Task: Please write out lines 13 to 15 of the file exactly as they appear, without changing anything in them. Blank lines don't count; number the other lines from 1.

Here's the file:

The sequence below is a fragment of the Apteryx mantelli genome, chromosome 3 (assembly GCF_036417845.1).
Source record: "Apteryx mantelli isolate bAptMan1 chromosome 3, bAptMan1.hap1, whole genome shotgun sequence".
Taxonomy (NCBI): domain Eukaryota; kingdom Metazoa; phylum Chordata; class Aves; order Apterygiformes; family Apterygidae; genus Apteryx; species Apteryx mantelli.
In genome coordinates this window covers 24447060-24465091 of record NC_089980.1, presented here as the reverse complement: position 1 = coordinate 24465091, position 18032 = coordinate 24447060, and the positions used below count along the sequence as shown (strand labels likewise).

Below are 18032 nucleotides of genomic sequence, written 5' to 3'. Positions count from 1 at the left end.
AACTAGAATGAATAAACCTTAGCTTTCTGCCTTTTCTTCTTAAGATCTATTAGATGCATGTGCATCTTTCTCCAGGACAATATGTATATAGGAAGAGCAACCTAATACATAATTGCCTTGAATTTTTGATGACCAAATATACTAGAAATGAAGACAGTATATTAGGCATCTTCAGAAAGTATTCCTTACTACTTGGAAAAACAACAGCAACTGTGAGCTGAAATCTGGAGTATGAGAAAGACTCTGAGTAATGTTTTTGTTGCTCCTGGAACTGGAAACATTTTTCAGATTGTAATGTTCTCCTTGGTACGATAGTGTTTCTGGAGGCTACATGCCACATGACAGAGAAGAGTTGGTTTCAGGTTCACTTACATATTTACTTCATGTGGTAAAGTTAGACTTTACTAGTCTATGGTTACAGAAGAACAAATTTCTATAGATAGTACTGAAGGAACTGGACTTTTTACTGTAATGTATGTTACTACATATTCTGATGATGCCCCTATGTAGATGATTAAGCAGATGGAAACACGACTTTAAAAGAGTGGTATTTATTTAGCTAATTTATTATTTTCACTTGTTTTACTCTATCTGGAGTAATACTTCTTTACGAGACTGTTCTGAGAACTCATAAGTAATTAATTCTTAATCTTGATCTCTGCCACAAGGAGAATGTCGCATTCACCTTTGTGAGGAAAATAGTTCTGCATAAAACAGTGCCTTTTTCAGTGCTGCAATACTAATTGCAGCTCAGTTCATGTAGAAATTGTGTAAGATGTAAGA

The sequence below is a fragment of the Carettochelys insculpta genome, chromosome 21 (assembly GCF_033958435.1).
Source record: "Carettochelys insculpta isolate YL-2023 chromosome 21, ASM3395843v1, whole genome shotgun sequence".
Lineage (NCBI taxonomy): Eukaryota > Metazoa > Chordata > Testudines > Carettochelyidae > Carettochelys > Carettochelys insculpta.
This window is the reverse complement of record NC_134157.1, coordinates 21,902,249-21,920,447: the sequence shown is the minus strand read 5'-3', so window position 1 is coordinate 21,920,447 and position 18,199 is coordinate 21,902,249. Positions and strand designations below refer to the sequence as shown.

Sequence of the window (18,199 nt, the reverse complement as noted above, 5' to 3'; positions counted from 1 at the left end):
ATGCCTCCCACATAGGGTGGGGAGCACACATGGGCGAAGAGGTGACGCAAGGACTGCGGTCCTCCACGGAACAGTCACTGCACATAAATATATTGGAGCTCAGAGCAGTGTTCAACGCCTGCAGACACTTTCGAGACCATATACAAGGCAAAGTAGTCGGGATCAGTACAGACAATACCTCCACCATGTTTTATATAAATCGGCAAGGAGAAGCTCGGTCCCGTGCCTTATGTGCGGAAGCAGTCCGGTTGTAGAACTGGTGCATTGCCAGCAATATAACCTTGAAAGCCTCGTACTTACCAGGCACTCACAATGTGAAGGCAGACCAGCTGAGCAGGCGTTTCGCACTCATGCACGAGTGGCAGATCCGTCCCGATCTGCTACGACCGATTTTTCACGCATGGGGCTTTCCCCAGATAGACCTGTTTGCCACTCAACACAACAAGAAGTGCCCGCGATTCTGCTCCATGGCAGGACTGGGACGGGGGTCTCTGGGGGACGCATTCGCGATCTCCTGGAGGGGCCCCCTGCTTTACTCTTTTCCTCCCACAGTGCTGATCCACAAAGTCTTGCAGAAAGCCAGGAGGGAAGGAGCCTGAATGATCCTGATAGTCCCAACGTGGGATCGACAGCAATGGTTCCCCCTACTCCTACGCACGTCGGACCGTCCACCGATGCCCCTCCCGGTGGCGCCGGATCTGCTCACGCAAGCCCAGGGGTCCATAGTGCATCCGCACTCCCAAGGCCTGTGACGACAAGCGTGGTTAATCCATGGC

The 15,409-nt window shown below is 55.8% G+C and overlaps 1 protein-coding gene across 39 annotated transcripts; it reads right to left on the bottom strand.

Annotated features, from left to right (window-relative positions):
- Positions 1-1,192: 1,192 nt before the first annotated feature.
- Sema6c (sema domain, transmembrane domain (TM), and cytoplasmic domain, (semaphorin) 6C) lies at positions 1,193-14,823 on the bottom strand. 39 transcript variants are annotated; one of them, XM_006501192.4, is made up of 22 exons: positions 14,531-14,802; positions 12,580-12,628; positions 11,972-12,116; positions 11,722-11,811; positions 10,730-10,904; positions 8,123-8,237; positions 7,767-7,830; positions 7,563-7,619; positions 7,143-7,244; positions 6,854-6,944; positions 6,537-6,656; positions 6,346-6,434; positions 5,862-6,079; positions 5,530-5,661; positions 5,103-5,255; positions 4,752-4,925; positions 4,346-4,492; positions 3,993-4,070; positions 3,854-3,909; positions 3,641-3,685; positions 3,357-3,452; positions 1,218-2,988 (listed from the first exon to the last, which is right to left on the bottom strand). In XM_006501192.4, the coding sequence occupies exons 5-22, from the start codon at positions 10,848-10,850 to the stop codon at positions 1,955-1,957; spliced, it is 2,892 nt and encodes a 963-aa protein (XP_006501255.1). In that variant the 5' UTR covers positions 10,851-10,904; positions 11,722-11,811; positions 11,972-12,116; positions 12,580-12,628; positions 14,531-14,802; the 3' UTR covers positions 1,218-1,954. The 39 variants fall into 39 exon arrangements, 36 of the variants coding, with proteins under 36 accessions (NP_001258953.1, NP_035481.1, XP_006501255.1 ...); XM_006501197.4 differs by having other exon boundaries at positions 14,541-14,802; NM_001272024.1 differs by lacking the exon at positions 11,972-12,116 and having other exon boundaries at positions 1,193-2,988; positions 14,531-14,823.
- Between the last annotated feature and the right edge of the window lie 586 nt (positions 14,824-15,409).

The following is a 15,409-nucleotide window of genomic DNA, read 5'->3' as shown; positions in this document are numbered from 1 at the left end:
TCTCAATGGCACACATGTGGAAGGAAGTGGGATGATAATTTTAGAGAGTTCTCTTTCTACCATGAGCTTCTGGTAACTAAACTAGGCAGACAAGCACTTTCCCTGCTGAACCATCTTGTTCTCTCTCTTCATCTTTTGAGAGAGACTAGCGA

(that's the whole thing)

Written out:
The 15,409-nt window shown below is 55.8% G+C and overlaps 1 protein-coding gene across 39 annotated transcripts; it reads right to left on the bottom strand.

Annotated features, from left to right (window-relative positions):
- Positions 1-1,192: 1,192 nt before the first annotated feature.